4.1 Datasets

Two 3D imaging datasets are used to test our BCNN. The first is a series of CT scans of graphite electrodes for lithium-ion batteries, which we refer to as the Graphite dataset [Mueller2018, Pietsch2018]. This material consists of non-spherical particles (dark objects in the images) that are coated onto a substrate and calendared to densify. The academically manufactured (“numbered”) electrodes [Mueller2018] were imaged with 325 nm resolution and a domain size of m. The commercial (“named”) electrodes [Pietsch2018] were imaged at 162.5 nm resolution and a domain size of m. Eight samples were studied, each with approximately one billion voxels. Each volume was hand-segmented using commercial tools [Norris2020]; these manual segmentations were used for training and testing. We trained our BCNN on the GCA400 volume and tested on the remaining seven electrodes.

Laser-welded metal joints comprise a second dataset, which we refer to as the Laser Weld dataset. To generate these volumes, two metal pieces are put into contact and joined with an incident laser beam. The light regions of the resulting scans represent voids or defects in the weld. The Laser Weld dataset consists of CT scans of nine laser-welded metal joint examples, each with tens of millions of voxels. Similarly to the battery materials, these volumes were manually segmented and used for training and testing. We trained a separate BCNN on samples S2, S24, and S25, testing on the remaining six held-out volumes.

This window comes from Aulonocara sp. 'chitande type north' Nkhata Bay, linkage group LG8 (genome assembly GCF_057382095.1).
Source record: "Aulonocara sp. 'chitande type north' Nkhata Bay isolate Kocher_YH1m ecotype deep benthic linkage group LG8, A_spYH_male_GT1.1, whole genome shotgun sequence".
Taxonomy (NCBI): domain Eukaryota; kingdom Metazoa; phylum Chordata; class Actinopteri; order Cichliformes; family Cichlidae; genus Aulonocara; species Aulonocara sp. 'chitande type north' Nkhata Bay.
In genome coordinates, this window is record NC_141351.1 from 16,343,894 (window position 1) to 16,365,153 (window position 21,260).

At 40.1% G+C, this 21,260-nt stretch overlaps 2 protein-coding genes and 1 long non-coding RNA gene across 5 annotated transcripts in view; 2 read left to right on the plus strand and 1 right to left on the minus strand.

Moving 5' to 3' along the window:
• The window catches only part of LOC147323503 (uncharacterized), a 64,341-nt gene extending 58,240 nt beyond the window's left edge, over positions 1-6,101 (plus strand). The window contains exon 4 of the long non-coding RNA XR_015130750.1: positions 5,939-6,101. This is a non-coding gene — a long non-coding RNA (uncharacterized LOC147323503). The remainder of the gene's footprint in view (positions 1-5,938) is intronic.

For both datasets, we normalized each CT scan to have voxel values with zero mean and unit variance. Additionally, each CT scan was large enough to require that we process subvolumes of the 3D image rather than ingesting the entire scan as a whole into the neural network on the GPU.

4.2 Training

We use the Adam optimizer [KingmaBa] with learning rate initialized at for the Graphite dataset and

for the Laser Weld dataset; this difference is necessary because the volumes in the Graphite dataset are significantly larger than those of the Laser Weld dataset. Our learning rate exponentially decays after the tenth epoch

as detailed in Equation 2; this decay was necessary for the reliable convergence of our model, likely due to its stochastic nature.

(2)